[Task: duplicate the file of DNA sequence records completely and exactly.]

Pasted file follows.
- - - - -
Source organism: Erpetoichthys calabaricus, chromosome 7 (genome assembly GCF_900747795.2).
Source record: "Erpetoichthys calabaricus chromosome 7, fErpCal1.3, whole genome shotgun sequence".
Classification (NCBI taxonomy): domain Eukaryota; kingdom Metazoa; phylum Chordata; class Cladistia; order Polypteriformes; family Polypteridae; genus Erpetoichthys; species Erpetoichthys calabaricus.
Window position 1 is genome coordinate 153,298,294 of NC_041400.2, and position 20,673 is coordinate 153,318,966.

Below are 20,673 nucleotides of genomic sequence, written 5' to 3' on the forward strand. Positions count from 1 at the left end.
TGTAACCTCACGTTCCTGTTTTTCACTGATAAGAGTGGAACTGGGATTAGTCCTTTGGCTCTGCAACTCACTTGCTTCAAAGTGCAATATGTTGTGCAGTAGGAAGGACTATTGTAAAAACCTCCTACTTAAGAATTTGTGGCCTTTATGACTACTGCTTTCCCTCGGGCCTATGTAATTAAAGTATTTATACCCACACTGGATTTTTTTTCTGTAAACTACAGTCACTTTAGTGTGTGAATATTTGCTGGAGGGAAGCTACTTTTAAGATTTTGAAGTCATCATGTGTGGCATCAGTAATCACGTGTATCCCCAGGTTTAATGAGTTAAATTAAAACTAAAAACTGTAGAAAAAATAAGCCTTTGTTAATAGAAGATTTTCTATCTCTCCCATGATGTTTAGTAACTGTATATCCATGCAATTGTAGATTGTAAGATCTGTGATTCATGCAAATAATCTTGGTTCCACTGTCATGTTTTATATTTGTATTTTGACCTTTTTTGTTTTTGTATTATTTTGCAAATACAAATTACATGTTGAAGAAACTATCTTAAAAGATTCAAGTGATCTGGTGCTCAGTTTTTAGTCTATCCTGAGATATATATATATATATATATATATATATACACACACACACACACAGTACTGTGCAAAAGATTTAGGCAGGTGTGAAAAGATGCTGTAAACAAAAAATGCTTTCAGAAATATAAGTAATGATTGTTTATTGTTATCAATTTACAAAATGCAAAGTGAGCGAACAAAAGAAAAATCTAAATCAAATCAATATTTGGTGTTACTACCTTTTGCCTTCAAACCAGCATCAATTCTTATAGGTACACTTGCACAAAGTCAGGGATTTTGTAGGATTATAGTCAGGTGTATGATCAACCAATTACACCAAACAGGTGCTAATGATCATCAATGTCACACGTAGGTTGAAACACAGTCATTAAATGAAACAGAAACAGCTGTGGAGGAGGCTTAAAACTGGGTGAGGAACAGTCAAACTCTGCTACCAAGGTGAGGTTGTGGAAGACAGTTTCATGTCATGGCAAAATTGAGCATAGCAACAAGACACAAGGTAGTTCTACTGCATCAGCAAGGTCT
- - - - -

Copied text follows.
Source organism: Erpetoichthys calabaricus, chromosome 7 (genome assembly GCF_900747795.2).
Source record: "Erpetoichthys calabaricus chromosome 7, fErpCal1.3, whole genome shotgun sequence".
Classification (NCBI taxonomy): domain Eukaryota; kingdom Metazoa; phylum Chordata; class Cladistia; order Polypteriformes; family Polypteridae; genus Erpetoichthys; species Erpetoichthys calabaricus.
Window position 1 is genome coordinate 153,298,294 of NC_041400.2, and position 20,673 is coordinate 153,318,966.

Below are 20,673 nucleotides of genomic sequence, written 5' to 3' on the forward strand. Positions count from 1 at the left end.
TGTAACCTCACGTTCCTGTTTTTCACTGATAAGAGTGGAACTGGGATTAGTCCTTTGGCTCTGCAACTCACTTGCTTCAAAGTGCAATATGTTGTGCAGTAGGAAGGACTATTGTAAAAACCTCCTACTTAAGAATTTGTGGCCTTTATGACTACTGCTTTCCCTCGGGCCTATGTAATTAAAGTATTTATACCCACACTGGATTTTTTTTCTGTAAACTACAGTCACTTTAGTGTGTGAATATTTGCTGGAGGGAAGCTACTTTTAAGATTTTGAAGTCATCATGTGTGGCATCAGTAATCACGTGTATCCCCAGGTTTAATGAGTTAAATTAAAACTAAAAACTGTAGAAAAAATAAGCCTTTGTTAATAGAAGATTTTCTATCTCTCCCATGATGTTTAGTAACTGTATATCCATGCAATTGTAGATTGTAAGATCTGTGATTCATGCAAATAATCTTGGTTCCACTGTCATGTTTTATATTTGTATTTTGACCTTTTTTGTTTTTGTATTATTTTGCAAATACAAATTACATGTTGAAGAAACTATCTTAAAAGATTCAAGTGATCTGGTGCTCAGTTTTTAGTCTATCCTGAGATATATATATATATATATATATATATATACACACACACACACACAGTACTGTGCAAAAGATTTAGGCAGGTGTGAAAAGATGCTGTAAACAAAAAATGCTTTCAGAAATATAAGTAATGATTGTTTATTGTTATCAATTTACAAAATGCAAAGTGAGCGAACAAAAGAAAAATCTAAATCAAATCAATATTTGGTGTTACTACCTTTTGCCTTCAAACCAGCATCAATTCTTATAGGTACACTTGCACAAAGTCAGGGATTTTGTAGGATTATAGTCAGGTGTATGATCAACCAATTACACCAAACAGGTGCTAATGATCATCAATGTCACACGTAGGTTGAAACACAGTCATTAAATGAAACAGAAACAGCTGTGGAGGAGGCTTAAAACTGGGTGAGGAACAGTCAAACTCTGCTACCAAGGTGAGGTTGTGGAAGACAGTTTCATGTCATGGCAAAATTGAGCATAGCAACAAGACACAAGGTAGTTCTACTGCATCAGCAAGGTCT